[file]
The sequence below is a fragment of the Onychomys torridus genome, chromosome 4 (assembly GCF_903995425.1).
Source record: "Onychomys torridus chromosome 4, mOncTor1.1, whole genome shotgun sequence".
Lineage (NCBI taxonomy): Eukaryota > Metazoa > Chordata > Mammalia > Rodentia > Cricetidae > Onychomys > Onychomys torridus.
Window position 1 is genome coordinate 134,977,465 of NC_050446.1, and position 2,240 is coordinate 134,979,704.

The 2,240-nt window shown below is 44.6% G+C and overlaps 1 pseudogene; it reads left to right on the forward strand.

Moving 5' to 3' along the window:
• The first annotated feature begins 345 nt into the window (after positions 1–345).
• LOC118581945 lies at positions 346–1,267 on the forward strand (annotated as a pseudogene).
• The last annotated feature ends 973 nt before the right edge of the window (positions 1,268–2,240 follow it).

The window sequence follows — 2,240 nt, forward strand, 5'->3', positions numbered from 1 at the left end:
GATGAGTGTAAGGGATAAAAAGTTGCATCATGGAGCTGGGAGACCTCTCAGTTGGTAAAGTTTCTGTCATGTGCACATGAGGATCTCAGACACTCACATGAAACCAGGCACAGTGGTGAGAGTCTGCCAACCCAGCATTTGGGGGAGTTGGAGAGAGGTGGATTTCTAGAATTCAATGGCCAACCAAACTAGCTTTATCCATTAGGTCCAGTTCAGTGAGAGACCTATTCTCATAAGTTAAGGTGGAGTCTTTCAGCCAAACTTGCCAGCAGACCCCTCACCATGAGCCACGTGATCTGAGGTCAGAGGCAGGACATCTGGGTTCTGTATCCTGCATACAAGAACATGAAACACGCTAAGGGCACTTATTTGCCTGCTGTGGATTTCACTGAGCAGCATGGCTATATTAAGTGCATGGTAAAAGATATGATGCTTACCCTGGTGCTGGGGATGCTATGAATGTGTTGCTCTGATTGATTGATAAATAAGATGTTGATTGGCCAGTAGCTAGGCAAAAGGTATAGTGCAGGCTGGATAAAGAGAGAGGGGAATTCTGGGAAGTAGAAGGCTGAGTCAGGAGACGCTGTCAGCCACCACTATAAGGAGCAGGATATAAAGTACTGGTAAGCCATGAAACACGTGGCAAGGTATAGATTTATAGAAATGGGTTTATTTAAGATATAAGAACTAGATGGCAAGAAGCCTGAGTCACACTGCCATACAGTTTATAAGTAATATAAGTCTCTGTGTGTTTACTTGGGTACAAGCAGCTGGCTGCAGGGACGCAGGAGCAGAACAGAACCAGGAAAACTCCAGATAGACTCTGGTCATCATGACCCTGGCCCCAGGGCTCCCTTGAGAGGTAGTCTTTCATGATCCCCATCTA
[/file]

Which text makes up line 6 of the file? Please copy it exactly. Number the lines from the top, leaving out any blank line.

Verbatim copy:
Moving 5' to 3' along the window: